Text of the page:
Referring now to FIG. 1, in the embodiment of the invention therein shown an electron beam 1 is produced in a vertical direction by means of an accelerator 2, and the vertical electron beam 1 emerges from the accelerator 2 through an orifice 3 and passes between the pole pieces of a magnet 4 excited with permanent magnet material or by conventional current-carrying coils. The magnetic field required for bending 2-MeV electrons through an arc with radius 8 centimeters is approximately 0.1 Tesla (1 kilogauss), and so only a relatively small amount of permanent-magnet material is required.
Because the beam expands rapidly once it has emerged into air of atmospheric pressure, it is necessary that the airgap of the magnet be relatively large. It may also be advisable to protect the pole surfaces of the magnet with a more refractory material, such as tantalum sheets. The magnet shown in FIG. 1 deflects the beam from a vertical direction to a direction that is closer to horizontal. The magnet is mounted on a vertical shaft 5 which rotates rapidly, for instance by being driven by an electric motor 6 as shown in the figure. The beam is thus swept in a circle, and hence, in the case shown in FIG. 1, can treat a cylindrical stream of water emerging from a slim, substantially circular, opening 7, as shown. The flow rate is regulated by monitoring the pressure in the inlet chamber 8.
The diameter of the orifice 3 may be about 3 millimeters, and this orifice 3 must be shielded from the magnetic field because there must be no deflection field in the orifice 3. This shielding can be accomplished by placing a circular ferrite disc 14 with a central hole of, for instance, 5mm diameter under orifice 3.
An alternative embodiment of the invention is shown in FIG. 2. Referring thereto, the sweep magnet 4 can alternatively be mounted in a rotating chamber 9 which is connected to a fore-vacuum pump through the accelerator enclosure 2. A conical nozzle 10 is part of a chamber representing the second stage of vacuum pumpout. One or more rotating vacuum seals 11 are provided, but these do not have to be 100% leakproof since a major leak through the orifice 3 can not be avoided and will dominate the air flow. A ball-race 12 is provided, and it has to withstand the vertical component of the air pressure on the rotating chamber 9. The drive shaft 5 has to have flexible couplings 13 because of unavoidable misalignments between the motor axis and cylinder axis.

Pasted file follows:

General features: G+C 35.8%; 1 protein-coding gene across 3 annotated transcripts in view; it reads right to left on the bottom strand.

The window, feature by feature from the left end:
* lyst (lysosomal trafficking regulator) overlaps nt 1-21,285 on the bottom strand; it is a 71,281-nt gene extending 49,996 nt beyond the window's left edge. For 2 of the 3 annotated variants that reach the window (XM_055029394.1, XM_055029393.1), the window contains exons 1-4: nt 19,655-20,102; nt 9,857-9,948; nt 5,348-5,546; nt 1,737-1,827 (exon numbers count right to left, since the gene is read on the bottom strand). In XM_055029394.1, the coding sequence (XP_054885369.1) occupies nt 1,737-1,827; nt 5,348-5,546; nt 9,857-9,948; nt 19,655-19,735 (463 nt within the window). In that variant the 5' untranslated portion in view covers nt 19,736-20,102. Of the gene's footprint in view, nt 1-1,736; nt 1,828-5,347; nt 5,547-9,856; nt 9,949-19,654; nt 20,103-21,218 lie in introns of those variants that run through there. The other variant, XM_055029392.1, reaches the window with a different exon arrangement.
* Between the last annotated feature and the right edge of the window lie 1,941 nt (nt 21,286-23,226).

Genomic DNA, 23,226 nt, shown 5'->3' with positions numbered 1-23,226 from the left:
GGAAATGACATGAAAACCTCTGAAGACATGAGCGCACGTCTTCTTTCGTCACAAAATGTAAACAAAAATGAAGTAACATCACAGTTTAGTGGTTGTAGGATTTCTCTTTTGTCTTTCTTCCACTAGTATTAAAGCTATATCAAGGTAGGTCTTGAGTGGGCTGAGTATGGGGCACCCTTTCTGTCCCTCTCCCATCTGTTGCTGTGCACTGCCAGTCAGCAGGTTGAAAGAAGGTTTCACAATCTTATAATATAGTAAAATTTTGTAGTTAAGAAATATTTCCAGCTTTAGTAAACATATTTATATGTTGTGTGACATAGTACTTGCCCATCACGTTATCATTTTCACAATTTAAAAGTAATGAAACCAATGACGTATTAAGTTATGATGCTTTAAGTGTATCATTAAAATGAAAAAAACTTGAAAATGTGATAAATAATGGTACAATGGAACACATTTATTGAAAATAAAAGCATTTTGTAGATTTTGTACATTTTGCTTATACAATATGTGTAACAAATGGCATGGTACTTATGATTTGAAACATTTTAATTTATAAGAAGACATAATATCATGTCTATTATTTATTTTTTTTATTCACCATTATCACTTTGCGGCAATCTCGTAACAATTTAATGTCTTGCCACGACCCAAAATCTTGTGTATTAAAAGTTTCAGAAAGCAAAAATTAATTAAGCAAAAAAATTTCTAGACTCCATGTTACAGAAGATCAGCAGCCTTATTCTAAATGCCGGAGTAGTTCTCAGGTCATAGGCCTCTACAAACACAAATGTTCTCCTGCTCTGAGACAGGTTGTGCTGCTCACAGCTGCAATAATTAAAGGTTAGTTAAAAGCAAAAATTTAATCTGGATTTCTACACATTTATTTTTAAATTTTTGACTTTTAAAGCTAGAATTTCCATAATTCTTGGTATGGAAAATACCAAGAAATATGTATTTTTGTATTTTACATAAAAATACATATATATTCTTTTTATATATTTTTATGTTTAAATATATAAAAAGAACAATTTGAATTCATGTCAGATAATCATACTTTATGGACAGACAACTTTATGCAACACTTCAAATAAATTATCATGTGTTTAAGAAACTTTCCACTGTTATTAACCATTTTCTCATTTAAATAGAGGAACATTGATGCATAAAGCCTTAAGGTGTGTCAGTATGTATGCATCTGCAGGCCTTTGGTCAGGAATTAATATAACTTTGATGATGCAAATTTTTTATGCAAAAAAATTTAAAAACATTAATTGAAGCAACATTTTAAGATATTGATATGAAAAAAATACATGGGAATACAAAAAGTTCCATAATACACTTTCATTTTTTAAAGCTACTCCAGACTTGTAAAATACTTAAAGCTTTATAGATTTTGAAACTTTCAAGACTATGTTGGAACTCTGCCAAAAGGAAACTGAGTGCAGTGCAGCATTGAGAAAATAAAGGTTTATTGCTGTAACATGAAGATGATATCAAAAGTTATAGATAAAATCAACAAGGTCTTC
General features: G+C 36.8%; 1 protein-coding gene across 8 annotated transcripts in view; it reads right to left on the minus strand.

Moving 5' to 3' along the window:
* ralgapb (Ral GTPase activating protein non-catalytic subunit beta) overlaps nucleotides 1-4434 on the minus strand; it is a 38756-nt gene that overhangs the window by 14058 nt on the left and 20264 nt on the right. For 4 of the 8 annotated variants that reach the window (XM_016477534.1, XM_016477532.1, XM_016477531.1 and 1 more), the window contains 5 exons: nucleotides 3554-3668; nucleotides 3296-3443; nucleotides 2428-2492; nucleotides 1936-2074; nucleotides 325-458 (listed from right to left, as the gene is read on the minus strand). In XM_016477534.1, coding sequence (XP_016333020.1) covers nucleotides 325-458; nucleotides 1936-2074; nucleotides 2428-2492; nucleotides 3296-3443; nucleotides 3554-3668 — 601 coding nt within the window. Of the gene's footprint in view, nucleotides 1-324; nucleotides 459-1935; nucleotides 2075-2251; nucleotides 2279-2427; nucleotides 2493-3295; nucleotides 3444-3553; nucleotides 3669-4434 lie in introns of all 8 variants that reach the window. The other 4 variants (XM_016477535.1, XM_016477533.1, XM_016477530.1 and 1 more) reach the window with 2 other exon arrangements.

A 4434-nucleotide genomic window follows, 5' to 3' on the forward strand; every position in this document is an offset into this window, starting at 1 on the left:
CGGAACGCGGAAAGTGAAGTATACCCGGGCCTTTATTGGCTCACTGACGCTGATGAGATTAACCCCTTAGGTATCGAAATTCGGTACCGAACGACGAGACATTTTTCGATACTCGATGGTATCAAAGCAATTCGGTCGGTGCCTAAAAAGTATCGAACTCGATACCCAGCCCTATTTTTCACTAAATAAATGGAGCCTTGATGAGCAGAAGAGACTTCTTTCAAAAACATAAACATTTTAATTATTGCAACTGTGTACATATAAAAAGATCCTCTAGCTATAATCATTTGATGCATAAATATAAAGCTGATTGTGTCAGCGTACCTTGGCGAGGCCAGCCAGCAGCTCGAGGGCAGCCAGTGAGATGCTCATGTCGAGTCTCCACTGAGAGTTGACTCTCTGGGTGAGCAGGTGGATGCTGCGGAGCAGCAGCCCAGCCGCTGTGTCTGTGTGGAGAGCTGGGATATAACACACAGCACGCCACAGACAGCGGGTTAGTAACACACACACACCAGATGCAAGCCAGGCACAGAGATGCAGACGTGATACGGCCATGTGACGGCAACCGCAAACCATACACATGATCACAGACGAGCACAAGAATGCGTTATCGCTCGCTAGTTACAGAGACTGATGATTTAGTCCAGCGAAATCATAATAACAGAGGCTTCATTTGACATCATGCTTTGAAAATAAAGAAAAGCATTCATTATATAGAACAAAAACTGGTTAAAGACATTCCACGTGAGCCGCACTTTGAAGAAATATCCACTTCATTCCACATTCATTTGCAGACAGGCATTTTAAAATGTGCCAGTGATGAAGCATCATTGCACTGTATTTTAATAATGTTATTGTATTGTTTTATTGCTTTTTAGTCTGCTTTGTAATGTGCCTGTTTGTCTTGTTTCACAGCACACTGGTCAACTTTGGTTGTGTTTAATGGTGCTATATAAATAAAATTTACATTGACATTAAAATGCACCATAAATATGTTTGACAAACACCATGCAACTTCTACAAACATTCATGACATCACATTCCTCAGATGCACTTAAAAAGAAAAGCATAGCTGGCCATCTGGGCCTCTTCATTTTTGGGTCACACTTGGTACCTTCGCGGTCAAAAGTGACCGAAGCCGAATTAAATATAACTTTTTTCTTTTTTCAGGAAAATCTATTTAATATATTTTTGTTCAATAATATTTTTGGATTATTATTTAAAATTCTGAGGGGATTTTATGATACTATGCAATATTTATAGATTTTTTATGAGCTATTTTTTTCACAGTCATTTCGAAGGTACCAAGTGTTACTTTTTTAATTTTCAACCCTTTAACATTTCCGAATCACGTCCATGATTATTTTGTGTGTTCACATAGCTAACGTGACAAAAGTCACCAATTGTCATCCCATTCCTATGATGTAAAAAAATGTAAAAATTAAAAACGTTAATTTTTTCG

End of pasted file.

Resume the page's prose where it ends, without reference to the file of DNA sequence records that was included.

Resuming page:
If one compares the circular sweep mechanisms of the present invention, as hereinbefore described with reference to either FIG. 1 or FIG. 2, with a line scanner placed outside the last orifice, it may be seen that the circular sweep of the invention has the following advantages over the line scanner:
1. The circular sweep mechanism is much simpler than a sweep magnet and electronic driver.
2. It is practical to make a much longer sweep, because the length of the linear sweep would, for practical reasons such as path length in air and angle of incidence, be comparable to the radius of circle traced by the circular sweep mechanism, whereas the length of the circular sweep mechanism is the circumference of that circle.
3. There are no "end effects" with reduced beam penetration, such as accompany the line sweep because of non-normal angle of incidence.
The system of the present invention as shown in either FIG. 1 or FIG. 2 is closed, and this has several implications, as follows:
1. The steel tank is the first barrier for radiation protection.
2. Ozone produced by the electron beam is not released in large quantities to the atmosphere but is given a chance to react with contaminants in the water.
3. It is possible, if desired, to evacuate the containment chamber, for instance by aid of one or more vacuum pumps 71 (e.g. water jet pumps), to approximately 20 Torr (the vapor pressure of water at room temperature). This means less loss in beam energy to the air, less beam broadening, and less ozone production. The air load on the pump or pumps is only the air brought into the chamber by the water. The treated water must be pumped out of the chamber against air pressure.
The present invention also includes a system with rotational scanning, as described hereinabove, in which the sweep magnet is inside the main vacuum system and the beam exits through a cylindrical thin window. If the beam is of high intensity, some arrangement must be made to enlarge the spot size on the window.